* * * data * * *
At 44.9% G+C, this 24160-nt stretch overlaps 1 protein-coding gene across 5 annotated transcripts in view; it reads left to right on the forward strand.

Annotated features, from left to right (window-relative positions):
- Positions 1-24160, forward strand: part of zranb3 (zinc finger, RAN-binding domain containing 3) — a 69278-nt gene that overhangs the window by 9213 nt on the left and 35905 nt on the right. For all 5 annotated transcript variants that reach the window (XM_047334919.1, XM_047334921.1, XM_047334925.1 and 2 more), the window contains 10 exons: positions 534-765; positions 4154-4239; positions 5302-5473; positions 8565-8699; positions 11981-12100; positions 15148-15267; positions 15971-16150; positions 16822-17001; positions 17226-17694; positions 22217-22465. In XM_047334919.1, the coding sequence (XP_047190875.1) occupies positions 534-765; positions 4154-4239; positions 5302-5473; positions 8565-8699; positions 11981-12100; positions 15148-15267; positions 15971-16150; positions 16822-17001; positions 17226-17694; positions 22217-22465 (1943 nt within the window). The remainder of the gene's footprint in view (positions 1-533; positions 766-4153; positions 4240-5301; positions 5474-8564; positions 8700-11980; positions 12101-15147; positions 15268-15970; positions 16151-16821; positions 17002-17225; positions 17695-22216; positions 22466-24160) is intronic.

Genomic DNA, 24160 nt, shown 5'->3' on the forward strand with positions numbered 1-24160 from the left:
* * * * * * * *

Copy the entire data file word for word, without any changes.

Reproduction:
At 44.9% G+C, this 24160-nt stretch overlaps 1 protein-coding gene across 5 annotated transcripts in view; it reads left to right on the forward strand.

Annotated features, from left to right (window-relative positions):
- Positions 1-24160, forward strand: part of zranb3 (zinc finger, RAN-binding domain containing 3) — a 69278-nt gene that overhangs the window by 9213 nt on the left and 35905 nt on the right. For all 5 annotated transcript variants that reach the window (XM_047334919.1, XM_047334921.1, XM_047334925.1 and 2 more), the window contains 10 exons: positions 534-765; positions 4154-4239; positions 5302-5473; positions 8565-8699; positions 11981-12100; positions 15148-15267; positions 15971-16150; positions 16822-17001; positions 17226-17694; positions 22217-22465. In XM_047334919.1, the coding sequence (XP_047190875.1) occupies positions 534-765; positions 4154-4239; positions 5302-5473; positions 8565-8699; positions 11981-12100; positions 15148-15267; positions 15971-16150; positions 16822-17001; positions 17226-17694; positions 22217-22465 (1943 nt within the window). The remainder of the gene's footprint in view (positions 1-533; positions 766-4153; positions 4240-5301; positions 5474-8564; positions 8700-11980; positions 12101-15147; positions 15268-15970; positions 16151-16821; positions 17002-17225; positions 17695-22216; positions 22466-24160) is intronic.

Genomic DNA, 24160 nt, shown 5'->3' on the forward strand with positions numbered 1-24160 from the left: